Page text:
As a reviewer and recipient of reviews, I’ve noted a recent trend among IR papers. A study uses cross-national data with regression analysis, and runs multiple models with different variables or sub-sets of the data. Sometimes the results are consistent, sometimes they aren’t. But often a reviewer will object to the study’s validity, pointing to the “multiple comparisons” issue. Multiple comparisons can be a real problem in quantitative IR studies, but I worry we’re mis-diagnosing it.

What do I mean? Imagine we’re writing a paper on interstate conflict. We could measure conflict onset, duration or intensity. We could measure intensity by an ordinal scale, the number of deaths, or other more complicated measures. We could include all dyads, politically-relevant dyads, dyads since 1945, 1989, etc. Ideally these choices would be based on our theory, but our theories are often not specific enough to specify such choices.

So we decide to run all the different combinations and report them–some in text, some in an appendix. We find a general pattern among the various dependent variables and sub-sets of data, which we present as a finding. One reviewer objects to the finding’s validity, though; they say that with that many models, it creates a multiple comparisons problem. As I’ve said, this is something I’ve gotten from peer reviewers on my own articles, and seen other reviewers raise when I was a reviewer. And I think it’s a misapplication of the idea that can needlessly undermine interesting studies.

So what is the “multiple comparisons” issue? It was brought to my attention by Andrew Gelman, a statistician who frequently critiques (i.e. tears apart) quantitative studies in psychology and political science. In a paper with Eric Loken, he discusses it as a study having

“a large number of potential comparisons when the details of data analysis are highly contingent on the researcher.”

The attempt to find a statistically significant result amidst numerous potential tests is known as “p-hacking,” “researcher degrees of freedom,” or a “fishing expedition.” That is, scholars run and re-run tests until they find one that works. But Gelman and Loken argued that there is a problem even in the absence of a “fishing expedition;”

researchers can perform a reasonable analysis given their assumptions and their data, but had the data turned out differently, they could have done other analyses that were just as reasonable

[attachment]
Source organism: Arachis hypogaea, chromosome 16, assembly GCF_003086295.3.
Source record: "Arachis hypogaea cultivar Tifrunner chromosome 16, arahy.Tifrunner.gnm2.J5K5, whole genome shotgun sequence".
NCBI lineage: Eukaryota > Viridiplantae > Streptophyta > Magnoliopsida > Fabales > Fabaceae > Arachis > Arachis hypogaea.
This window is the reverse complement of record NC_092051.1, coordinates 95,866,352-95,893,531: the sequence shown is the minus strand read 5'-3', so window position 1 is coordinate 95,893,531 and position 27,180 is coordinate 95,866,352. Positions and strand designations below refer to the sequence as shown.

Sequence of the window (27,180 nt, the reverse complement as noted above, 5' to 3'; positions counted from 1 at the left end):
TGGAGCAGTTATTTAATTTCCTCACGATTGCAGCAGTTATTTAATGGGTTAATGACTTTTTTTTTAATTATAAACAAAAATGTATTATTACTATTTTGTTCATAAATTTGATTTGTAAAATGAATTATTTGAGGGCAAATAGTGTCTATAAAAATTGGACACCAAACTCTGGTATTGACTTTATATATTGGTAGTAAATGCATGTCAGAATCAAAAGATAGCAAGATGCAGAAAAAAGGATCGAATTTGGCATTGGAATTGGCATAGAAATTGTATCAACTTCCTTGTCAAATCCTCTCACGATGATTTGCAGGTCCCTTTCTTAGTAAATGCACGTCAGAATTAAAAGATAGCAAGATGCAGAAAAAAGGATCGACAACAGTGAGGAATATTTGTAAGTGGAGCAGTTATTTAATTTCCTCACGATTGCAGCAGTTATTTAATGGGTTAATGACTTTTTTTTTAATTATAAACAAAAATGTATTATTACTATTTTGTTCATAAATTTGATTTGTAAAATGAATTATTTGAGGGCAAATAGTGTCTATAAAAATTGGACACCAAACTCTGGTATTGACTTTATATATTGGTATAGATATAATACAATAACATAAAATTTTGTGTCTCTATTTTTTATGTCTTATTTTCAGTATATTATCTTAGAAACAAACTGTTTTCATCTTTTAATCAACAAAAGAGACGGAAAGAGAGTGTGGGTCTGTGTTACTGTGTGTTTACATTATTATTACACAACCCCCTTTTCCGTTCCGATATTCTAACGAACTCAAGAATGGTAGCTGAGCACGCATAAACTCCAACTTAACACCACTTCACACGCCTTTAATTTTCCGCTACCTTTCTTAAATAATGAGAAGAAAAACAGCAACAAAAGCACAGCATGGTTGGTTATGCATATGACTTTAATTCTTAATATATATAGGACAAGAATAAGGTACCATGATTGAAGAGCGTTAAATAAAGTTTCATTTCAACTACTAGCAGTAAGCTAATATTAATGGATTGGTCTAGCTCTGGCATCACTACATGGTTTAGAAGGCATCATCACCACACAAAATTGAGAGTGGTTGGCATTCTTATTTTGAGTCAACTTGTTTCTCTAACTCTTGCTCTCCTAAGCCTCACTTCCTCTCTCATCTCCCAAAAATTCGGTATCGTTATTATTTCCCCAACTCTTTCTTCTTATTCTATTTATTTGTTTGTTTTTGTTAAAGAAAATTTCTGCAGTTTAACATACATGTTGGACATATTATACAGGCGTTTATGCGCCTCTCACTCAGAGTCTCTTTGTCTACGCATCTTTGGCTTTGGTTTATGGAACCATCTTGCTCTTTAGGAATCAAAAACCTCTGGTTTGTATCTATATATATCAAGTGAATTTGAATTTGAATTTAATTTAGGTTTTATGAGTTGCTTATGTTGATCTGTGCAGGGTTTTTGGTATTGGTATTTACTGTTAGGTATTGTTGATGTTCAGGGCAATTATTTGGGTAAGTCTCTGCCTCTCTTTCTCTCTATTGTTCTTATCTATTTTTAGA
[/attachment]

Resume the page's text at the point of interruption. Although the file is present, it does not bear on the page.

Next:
Looking at the above IR example, it’s easy to see how a multiple comparisons issue could arise. Someone could run all the different possibilities and pick the one that seems best. Someone could just run the first one they tried, like the result, and write it up. But the findings could be unstable, changing or disappearing if we tried a different set of variables or data.

We can’t avoid messy, open-to-interpretation data in IR without abandoning important questions in favor of narrowly-defined experimental studies. So we will run into such potential multiple comparisons issues. What can we do?

As Gelman and Loken discuss, an increasingly accepted solution is preregistration: post the entire data collection and analysis plan before you run the study. This is tricky as it’s a lot of extra work, and as they note, the best analyses are often part of an iterative process. Alternately, we could “follow up an open-ended analysis with pre-publication replication.” But replication often isn’t feasible in political science, so they suggest a best practice may be to “analyze all relevant comparisons” in the data.

So in the case of our hypothetical conflict paper, we’d run all the possible ways to define “severity of conflict” and report the findings. Ideally there’s a pattern to the findings across models. If not, we still report them and explain the differences, hopefully through reference to our theory.

Now, inconsistent results may make us question the paper’s conclusions. That’s fair (although I think we should give credit for transparency and modesty). But we shouldn’t ding the paper for a multiple comparisons issue. This is actually how to address it.

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